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Exercise, self-help improve knee arthritis

ArthritisMay 18 06

Exercise and education may give people with knee arthritis a small but important physical and emotional lift, a research review suggests.

In an analysis of 16 studies, researchers at San Diego State University found that both exercise therapy and self-management programs tended to lessen the overall burden of having knee osteoarthritis (OA).

Exercise generally improved arthritis patients’ physical functioning, whereas self-management programs—which teach people how to deal with the daily ups and downs of living with knee OA—tended to boost their psychological well-being.

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Program helps disabled elderly stay independent

Public HealthMay 18 06

Working collaboratively with older people who are having difficulties with bathing, dressing themselves and other activities of daily living can help them to remain independent, a new study shows.

Dr. Laura N. Gitlin of Thomas Jefferson University in Philadelphia, the study’s lead author and her colleagues tested a six-month intervention in which people received four 90-minute visits with an occupational therapist, as well as one 20-minute telephone contact, and one 90-minute physical therapy visit.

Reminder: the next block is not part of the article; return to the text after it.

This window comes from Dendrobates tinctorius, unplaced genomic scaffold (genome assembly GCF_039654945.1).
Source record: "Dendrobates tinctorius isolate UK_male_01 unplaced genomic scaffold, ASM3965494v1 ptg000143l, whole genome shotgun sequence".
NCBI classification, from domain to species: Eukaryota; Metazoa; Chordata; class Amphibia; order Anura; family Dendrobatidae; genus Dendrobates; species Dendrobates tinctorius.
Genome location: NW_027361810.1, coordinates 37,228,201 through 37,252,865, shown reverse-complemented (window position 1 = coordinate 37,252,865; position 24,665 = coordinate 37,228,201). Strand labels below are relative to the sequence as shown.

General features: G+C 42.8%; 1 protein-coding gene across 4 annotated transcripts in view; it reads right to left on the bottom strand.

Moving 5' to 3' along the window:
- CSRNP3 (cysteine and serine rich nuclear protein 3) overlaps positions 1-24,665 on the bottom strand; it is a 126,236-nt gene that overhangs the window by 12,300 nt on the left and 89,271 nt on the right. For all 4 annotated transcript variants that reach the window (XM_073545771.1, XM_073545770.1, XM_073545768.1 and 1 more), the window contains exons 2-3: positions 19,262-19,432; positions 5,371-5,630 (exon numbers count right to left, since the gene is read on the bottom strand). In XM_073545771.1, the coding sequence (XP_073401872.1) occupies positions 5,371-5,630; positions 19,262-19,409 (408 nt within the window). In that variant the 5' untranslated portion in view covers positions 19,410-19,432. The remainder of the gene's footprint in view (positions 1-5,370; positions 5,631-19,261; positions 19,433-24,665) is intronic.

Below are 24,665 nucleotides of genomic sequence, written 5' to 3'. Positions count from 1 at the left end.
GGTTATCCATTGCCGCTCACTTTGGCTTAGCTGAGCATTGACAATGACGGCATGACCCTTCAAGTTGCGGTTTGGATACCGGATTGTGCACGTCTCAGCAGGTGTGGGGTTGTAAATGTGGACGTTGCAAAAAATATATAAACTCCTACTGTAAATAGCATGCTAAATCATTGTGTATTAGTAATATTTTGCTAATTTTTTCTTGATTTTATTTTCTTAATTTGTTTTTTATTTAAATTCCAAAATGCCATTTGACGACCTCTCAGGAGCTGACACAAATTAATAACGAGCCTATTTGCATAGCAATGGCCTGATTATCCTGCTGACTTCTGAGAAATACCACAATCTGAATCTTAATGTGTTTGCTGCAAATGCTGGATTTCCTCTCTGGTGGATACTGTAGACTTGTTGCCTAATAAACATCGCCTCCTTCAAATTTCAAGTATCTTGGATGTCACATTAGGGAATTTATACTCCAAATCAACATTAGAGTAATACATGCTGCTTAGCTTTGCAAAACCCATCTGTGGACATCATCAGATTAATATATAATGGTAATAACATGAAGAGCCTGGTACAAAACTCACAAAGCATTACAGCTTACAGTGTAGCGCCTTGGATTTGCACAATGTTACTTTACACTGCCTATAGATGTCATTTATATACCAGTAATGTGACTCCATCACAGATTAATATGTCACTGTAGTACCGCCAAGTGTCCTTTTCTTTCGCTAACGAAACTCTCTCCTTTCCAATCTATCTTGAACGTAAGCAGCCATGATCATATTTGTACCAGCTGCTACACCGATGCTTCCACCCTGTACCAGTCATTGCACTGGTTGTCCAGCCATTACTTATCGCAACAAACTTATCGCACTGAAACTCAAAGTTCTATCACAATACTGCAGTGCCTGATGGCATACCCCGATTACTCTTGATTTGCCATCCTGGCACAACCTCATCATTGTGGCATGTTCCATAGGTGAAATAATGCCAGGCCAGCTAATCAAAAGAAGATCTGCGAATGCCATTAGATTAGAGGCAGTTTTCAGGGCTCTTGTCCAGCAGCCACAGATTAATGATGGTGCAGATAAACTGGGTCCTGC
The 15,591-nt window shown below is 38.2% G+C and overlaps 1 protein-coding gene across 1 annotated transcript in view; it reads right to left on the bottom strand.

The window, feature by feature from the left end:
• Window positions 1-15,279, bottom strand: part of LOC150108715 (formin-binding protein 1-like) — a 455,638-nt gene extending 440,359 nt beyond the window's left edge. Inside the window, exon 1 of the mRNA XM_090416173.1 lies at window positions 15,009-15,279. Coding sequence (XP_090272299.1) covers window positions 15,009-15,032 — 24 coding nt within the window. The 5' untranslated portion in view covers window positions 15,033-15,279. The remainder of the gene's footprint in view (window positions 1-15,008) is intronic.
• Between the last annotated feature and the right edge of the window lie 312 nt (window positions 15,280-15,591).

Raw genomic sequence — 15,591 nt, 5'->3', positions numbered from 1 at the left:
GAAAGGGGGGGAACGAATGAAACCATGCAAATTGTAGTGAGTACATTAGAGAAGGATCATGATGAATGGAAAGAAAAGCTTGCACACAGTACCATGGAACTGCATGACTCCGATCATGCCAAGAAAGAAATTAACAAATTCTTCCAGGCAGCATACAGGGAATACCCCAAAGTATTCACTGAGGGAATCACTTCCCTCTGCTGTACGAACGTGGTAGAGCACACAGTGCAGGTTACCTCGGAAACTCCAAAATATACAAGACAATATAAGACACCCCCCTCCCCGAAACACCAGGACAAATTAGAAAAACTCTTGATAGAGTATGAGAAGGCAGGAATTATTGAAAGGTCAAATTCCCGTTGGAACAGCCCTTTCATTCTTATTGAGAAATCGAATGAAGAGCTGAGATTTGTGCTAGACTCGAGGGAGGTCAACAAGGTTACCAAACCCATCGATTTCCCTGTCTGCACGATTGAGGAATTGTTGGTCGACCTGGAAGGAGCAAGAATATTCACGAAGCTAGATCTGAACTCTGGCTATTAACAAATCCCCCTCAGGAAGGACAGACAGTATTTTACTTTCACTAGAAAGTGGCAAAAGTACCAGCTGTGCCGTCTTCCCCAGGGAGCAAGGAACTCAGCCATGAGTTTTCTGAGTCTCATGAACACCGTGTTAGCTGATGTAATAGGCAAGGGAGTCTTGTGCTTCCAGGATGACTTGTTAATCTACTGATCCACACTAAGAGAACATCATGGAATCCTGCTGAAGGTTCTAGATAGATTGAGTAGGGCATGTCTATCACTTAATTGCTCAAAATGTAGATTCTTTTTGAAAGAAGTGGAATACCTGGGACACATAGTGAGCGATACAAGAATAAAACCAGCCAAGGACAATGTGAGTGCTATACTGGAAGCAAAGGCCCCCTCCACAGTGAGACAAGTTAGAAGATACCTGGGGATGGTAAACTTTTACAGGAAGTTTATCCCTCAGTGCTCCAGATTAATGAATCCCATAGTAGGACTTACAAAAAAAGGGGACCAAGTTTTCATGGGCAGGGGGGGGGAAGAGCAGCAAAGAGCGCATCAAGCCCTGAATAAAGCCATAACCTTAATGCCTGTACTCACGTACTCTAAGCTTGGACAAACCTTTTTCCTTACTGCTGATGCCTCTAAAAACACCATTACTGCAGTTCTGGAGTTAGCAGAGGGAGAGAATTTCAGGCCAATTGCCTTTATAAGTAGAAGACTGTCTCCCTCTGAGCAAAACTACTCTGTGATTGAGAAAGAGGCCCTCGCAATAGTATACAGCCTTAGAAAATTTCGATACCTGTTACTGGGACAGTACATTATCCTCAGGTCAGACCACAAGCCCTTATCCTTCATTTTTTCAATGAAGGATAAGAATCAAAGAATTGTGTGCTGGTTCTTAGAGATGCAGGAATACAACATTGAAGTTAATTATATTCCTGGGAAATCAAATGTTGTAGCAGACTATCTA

Of 319 men and women 70 and older, half were assigned to the intervention, and half received no training.

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US advisers back Parkinson’s dementia drug

Drug NewsMay 18 06

Novartis Pharmaceuticals’ drug Exelon is safe for treating dementia in patients with Parkinson’s disease, a U.S. advisory panel recommended on Wednesday.

The U.S. Food and Drug Administration panel of outside experts voted unanimously that the drug, already sold to treat Alzheimer’s disease, could also be used to treat Parkinson’s patients with dementia.

The FDA will make the final decision on whether to approve the additional use, but the agency usually follows its panelists’ advice.

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Bone-building drug helpful in rheumatoid arthritis

ArthritisMay 18 06

Zoledronic acid, used to inhibit the breakdown of bone and ward off the bone-thinning disease osteoporosis, could also be helpful to people with rheumatoid arthritis, researchers report.

According to the results of a small proof-of-concept study, zoledronic acid—also known as zoledronate or Aclasta—increases the benefits seen when treating early rheumatoid arthritis with the standard drug, methotrexate.

As reported in the medical journal Arthritis and Rheumatism, Dr. Paul Emery, from Chapel Allerton Hospital in Leeds, UK, and colleagues used MRI scans to assess joint erosions in 39 patients with early rheumatoid arthritis who were assigned to receive placebo or zoledronic infusions in addition to methotrexate therapy.

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Genetic testing can improve newborn screening tests for hearing defects

Eye / Vision ProblemsMay 18 06

Researchers have identified several changes that could be made to existing newborn screening tests for hearing defects that could advance the standard of care in detecting deaf infants, according to an article in the New England Journal of Medicine.